Looking ahead and as part of the recovery plan, the minister spoke of a renewed drive to attract more international events to South Africa.
The private sector has raised concerns after the department of tourism’s 2020-2021 budget was yesterday slashed almost in half, with its marketing arm taking the biggest knock.
Tourism Minister Mmamoloko Kubayi-Ngubane yesterday tabled a revised budget for her department, which sees R1 billion of the R2.8 billion originally allocated this year ceded back to Treasury.
The minister said during her address that SA Tourism – the official agency responsible for marketing the country to the rest of the world – would bear the brunt of the dramatic cut and lose R886 million. She said this was “due to suspension of most of the marketing activities”.
But the chief executive officer of the Tourism Business Council of South Africa (TBCSA), Tshifhiwa Tshivhengwa, said yesterday marketing was crucial – even more so in times of crisis.
“From the private sector, the fact that our marketing efforts are not going to be as robust because of this cut is obviously concerning to us,” he said.
“Usually in times of crisis, you want to make a country visible so that when people come out of the global crisis they know that South Africa does exist, that it’s ready to welcome tourists and that it’s a great tourist destination.”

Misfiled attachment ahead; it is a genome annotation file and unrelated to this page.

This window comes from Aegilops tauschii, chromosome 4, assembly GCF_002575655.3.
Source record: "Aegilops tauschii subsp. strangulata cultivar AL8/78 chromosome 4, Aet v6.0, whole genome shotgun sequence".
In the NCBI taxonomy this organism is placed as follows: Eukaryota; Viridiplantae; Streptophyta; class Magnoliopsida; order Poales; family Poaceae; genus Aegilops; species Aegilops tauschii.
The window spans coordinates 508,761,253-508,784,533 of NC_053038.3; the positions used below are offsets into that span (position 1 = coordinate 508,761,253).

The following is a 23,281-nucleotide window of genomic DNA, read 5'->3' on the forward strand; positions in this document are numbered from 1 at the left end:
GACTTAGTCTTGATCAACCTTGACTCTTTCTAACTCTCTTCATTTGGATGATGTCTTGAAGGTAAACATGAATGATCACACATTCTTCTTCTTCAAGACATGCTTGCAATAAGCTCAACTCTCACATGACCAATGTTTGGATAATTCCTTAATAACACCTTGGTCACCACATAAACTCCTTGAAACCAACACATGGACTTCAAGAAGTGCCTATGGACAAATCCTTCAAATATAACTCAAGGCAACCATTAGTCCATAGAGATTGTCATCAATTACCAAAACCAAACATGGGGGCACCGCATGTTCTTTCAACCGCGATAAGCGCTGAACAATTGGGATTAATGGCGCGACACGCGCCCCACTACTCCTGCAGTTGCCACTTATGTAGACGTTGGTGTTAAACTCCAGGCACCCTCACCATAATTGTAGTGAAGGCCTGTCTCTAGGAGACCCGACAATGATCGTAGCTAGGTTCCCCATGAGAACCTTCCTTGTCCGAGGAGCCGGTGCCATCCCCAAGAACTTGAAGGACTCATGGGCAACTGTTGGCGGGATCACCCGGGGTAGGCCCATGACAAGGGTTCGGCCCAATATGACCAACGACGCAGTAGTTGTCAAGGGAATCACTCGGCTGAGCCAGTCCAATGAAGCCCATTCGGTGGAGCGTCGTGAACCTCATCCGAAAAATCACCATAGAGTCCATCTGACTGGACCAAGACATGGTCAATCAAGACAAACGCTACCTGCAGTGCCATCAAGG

The minister yesterday also revealed more details around the recovery plan for the industry, which has been left hobbling as a result of travel bans. But Tshivhengwa said any recovery plan needed to be funded. The concern is how we are going to fund it, with a cut budget?” he said.
The minister painted a grim picture of the current situation, describing the local industry as one of the worst-affected in the world.
“The United Nations Conference on Trade and Development predicts that tourism in South Africa is going to lose 3% in GDP contribution and the loss of unskilled jobs in the sector could be as high as 12% if the virus is contained in the next eight months,” she said.
“It is estimated that R54.2 billion in output may already have been lost between mid-March and the end of May this year.
“The sector now faces a potential 75% revenue reduction in 2020, putting a further R149.7 billion in output, 438,000 jobs and R80.2 billion in foreign receipts at risk.”
Looking ahead and as part of the recovery plan, the minister spoke of a renewed drive to attract more international events to South Africa. Tourism spokesperson Blessing Manale yesterday said the recovery plan – expected to be submitted to Cabinet next month – was a realistic one, aligned with global trends.
“It appreciates that you’ve got to alleviate the pressure at a domestic level before you try to go into spaces that have other external dependencies,” he said.
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